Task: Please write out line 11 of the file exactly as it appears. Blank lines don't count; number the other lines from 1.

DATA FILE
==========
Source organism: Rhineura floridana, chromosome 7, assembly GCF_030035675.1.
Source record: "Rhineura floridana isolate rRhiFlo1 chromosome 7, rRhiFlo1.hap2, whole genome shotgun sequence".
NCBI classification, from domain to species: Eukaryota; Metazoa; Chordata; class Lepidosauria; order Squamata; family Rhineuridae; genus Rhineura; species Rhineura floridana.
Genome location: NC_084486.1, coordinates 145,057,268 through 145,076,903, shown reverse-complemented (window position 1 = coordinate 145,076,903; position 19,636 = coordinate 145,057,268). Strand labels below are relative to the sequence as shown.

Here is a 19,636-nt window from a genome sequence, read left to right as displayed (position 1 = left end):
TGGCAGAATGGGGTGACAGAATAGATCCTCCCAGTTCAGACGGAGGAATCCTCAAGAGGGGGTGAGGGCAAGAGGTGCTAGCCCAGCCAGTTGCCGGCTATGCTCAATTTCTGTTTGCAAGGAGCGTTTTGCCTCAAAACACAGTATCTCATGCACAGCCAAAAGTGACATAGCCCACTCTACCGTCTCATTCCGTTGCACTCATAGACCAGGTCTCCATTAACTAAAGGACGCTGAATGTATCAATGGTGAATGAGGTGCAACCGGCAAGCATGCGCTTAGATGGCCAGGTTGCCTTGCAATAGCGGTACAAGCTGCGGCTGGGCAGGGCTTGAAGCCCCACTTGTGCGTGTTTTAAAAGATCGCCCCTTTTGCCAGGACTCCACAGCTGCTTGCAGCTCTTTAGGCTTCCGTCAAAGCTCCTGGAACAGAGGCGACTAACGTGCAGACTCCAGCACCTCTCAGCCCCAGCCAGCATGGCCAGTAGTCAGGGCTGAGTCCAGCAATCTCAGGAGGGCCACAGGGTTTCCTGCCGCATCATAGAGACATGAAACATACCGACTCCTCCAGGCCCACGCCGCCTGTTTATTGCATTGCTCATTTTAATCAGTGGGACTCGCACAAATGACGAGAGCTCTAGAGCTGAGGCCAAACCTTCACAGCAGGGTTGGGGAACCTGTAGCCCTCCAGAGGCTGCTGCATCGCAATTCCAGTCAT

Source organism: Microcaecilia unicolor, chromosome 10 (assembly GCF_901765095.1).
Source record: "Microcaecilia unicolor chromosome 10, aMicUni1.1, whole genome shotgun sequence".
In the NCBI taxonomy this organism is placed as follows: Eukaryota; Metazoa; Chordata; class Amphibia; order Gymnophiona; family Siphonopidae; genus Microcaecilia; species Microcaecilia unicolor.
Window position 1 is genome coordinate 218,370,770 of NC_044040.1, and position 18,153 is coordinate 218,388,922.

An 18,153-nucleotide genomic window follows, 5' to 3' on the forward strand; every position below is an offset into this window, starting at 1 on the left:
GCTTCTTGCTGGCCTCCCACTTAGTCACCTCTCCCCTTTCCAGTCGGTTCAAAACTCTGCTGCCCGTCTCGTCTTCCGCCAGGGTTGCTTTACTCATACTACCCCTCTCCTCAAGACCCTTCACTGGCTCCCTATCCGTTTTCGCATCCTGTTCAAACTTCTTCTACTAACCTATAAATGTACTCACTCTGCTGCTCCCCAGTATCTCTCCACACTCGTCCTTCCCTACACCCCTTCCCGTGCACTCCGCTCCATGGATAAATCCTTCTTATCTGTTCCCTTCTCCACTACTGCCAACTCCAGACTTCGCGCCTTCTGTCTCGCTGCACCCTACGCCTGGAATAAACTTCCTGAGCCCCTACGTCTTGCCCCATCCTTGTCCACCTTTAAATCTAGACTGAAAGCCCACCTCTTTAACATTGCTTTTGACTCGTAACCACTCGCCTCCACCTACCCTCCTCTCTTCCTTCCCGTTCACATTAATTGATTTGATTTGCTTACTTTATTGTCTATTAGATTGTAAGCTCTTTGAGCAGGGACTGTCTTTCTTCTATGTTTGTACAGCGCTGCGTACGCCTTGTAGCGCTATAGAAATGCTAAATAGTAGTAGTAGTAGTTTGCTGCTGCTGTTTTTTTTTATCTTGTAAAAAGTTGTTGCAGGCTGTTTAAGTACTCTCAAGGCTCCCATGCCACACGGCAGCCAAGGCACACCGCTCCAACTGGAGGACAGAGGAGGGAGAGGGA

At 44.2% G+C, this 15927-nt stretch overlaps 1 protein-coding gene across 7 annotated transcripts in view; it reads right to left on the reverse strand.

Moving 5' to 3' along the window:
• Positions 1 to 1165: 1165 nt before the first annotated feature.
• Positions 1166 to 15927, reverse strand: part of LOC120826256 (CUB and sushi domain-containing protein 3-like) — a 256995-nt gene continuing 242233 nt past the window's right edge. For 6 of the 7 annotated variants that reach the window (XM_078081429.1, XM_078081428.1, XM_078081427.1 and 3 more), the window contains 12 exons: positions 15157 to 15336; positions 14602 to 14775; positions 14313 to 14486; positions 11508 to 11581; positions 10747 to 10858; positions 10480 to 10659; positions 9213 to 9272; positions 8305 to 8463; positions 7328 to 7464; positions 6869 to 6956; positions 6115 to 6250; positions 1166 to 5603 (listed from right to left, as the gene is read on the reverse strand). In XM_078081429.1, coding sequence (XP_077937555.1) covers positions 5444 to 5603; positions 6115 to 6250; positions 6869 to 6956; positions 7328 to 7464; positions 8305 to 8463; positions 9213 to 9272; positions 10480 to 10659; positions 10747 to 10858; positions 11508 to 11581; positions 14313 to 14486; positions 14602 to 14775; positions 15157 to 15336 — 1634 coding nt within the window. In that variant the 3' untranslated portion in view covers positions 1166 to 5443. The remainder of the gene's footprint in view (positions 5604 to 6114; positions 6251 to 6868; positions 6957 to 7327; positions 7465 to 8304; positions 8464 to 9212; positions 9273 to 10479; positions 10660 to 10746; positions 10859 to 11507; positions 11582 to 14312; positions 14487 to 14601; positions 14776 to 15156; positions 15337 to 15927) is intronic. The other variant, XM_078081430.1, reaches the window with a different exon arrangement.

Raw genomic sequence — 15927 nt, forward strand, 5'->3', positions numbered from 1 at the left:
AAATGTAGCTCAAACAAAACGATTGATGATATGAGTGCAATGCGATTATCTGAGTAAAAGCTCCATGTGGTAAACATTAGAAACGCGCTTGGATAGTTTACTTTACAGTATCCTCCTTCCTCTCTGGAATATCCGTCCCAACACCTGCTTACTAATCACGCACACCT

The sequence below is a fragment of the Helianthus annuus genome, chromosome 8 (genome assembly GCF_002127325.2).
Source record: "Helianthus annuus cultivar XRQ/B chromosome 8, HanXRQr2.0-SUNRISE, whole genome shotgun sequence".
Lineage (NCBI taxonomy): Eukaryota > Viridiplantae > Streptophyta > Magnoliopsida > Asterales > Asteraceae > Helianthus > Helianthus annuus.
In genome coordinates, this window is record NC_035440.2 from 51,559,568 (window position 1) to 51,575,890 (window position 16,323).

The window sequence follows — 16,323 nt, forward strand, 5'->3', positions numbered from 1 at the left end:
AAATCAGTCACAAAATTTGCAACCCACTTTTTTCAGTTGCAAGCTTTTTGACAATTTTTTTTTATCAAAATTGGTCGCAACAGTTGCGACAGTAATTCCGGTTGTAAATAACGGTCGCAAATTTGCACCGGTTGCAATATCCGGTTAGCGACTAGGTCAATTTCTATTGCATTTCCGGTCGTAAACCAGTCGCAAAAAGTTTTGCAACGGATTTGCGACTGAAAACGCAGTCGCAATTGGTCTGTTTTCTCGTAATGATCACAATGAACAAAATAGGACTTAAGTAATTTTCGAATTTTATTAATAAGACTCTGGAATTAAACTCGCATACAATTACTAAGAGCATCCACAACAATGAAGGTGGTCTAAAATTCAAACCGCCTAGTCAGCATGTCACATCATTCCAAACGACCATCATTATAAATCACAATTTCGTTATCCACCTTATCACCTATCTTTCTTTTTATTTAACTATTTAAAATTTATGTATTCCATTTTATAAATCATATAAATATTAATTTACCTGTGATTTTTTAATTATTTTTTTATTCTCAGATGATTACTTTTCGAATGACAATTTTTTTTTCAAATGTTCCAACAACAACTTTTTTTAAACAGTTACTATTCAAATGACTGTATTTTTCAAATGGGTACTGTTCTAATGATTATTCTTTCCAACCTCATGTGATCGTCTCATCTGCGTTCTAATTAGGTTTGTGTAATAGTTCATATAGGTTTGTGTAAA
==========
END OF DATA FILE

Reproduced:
An 18,153-nucleotide genomic window follows, 5' to 3' on the forward strand; every position below is an offset into this window, starting at 1 on the left: